Articles Culture, Science & Society

God Has A Plan for Your Life

Source: E. Michael Jones via

Editor’s comment: E. Michael Jones’ video was removed as part of a ban on all his videos on YouTube. However, you can read the transcript below, and if the video becomes available again (bans can vary in length from partial to full), it will be reposted here. The content of this particular video was not controversial, and retold the story of an actual event where Jones helped to save a woman from committing suicide. So, the ban was somewhat unfortunate in this particular case.

E. Michael Jones: “God has a plan for your life. You’ve probably heard me say this before. I’ve talked about my own life, about how getting fired from my job as an assistant professor at St. Mary’s College was the best thing that ever happened to me, even though it didn’t seem that way at the time. I’ve written a long book called Logos Rising: A History of Ultimate Reality which claims that there is a plan for all of human history. Yet sometimes I wonder if that plan is a category of reality or a category of the mind, my mind”. (continue reading via ‘Transcript’ drop-down menu below)

Thoughts like this flit in and out of my mind on walks, for example, during lockdown in April when it’s raining and too cold to row, as it was on April 25, 2020 during a walk I took in lieu of anything better to do after a day of writing and interviews with Nader in Tehran and Frodi on the Faroe Islands.

Walking west across the LaSalle Street bridge over the rain-swollen St. Joseph river, I saw a black woman cross the all but empty street and head toward me carrying a bag with what looked like all of her worldly possessions. Half expecting her to ask me for money I reached for my wallet, but she had other things on her mind.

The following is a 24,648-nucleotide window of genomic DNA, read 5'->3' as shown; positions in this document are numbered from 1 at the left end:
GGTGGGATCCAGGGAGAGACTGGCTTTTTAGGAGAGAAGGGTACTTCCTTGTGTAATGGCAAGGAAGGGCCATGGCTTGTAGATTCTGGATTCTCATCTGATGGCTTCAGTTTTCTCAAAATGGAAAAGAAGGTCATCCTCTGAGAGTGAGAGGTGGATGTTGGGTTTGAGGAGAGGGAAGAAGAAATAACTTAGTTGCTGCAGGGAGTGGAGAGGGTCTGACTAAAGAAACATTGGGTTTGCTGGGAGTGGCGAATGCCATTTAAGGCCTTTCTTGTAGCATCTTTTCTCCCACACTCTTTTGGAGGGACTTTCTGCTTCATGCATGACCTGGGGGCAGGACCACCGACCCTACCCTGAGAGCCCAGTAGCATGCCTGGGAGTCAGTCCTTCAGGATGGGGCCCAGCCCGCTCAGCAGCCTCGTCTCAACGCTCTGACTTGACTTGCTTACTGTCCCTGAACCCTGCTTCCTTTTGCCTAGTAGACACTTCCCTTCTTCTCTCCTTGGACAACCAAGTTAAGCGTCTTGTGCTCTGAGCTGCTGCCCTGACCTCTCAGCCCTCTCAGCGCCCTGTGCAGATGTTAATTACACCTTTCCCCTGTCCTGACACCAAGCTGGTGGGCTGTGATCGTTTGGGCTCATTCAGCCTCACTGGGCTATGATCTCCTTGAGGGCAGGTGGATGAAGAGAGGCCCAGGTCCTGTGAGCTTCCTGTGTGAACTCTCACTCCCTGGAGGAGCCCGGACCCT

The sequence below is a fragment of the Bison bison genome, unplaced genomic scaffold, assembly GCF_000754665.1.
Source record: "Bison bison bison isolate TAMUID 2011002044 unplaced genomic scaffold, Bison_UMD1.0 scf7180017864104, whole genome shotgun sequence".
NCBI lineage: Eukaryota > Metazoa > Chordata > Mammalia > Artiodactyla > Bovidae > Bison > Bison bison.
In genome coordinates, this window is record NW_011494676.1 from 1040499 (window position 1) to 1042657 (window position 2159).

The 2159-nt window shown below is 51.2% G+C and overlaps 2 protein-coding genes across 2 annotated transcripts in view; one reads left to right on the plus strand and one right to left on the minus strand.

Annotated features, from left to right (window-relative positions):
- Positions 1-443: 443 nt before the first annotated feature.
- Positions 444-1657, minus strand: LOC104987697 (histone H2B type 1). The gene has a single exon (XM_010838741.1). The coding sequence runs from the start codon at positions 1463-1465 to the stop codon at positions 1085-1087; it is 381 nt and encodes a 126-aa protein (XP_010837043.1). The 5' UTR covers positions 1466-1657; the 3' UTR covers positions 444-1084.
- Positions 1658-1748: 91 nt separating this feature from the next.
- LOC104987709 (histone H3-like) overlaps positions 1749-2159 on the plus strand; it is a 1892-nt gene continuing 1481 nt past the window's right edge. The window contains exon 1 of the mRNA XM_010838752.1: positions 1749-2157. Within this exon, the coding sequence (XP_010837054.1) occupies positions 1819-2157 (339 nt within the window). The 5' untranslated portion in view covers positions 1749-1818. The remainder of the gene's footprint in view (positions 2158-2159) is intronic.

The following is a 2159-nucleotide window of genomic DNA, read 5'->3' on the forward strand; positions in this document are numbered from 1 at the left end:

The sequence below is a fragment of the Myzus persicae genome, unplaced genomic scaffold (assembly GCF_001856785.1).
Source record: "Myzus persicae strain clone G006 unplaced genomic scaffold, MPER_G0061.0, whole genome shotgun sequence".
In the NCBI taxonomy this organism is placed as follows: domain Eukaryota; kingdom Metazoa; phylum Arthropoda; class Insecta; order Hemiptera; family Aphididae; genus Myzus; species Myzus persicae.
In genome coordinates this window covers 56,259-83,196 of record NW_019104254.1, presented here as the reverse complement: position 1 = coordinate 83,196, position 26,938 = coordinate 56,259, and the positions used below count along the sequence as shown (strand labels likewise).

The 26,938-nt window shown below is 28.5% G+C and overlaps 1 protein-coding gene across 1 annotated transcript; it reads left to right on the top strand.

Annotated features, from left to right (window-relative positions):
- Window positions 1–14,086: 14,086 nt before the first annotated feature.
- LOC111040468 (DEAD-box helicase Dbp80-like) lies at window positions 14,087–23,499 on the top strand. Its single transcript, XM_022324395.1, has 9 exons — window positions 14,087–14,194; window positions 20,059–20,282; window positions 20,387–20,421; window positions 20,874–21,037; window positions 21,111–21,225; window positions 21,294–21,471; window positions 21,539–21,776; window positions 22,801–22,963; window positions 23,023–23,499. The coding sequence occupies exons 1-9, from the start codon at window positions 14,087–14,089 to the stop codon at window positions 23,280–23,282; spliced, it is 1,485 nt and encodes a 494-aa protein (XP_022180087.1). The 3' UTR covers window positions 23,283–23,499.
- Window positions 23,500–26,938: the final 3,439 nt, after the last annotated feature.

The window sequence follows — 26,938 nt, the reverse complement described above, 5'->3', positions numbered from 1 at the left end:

“Do you have a phone?” she asked.

“No, sorry. I don’t.” I answered.

I may be the only person above the age of seven in South Bend, Indiana who doesn’t own a cell phone.

“I need to call my mother.”

“Sorry,” I said, preparing to step around her and walk on.

“I need to say good-bye,” she continued, “because I’m gonna kill myself.”


At this point she threw down her bag along with a set of keys and a crumpled up dollar bill, hopped over the railing and stood on the ledge of the bridge, with the mighty St. Joseph River surging beneath her feet about 50 feet below where she was standing. 

In between repeatedly asking me if I had a cell phone, she told me a number of times that she wanted to die because no one loved her.

“My children don’t love me. My momma don’t love me. Nobody loves me,” she sobbed.

At that point I said, “God has a plan for your life.” I described that plan in detail in Logos Rising, as when I quoted Dante as saying that Gravity is Love and that Love holds the universe together, but it wasn’t clear that that was what she needed to hear at a moment when gravity was going to drag her to her death the moment she stepped off the ledge.

For the next ten or 15 minutes, we argued about the meaning of that plan, for the most part face to face on opposite sides of the concrete railing which was created to keep people from falling into the river. She could have jumped into the river as soon as she hopped over the railing, but she didn’t because, well, taking your life is a big step and if the old white guy was willing to talk, she was willing to justify her actions by ranting about her unhappiness. 

At a certain point, she decided that enough had been said. She turned around and faced the river half bent over, arms behind her back like a swimmer ready for the start of a race. Her shirt pulled up; her cheap polyester pants drooped down revealing the top of her stretch-mark scarred black butt and I thought at the moment of dropping the umbrella I was holding and grabbing the waist band of her pants and trying to drag her over the railing back onto the sidewalk.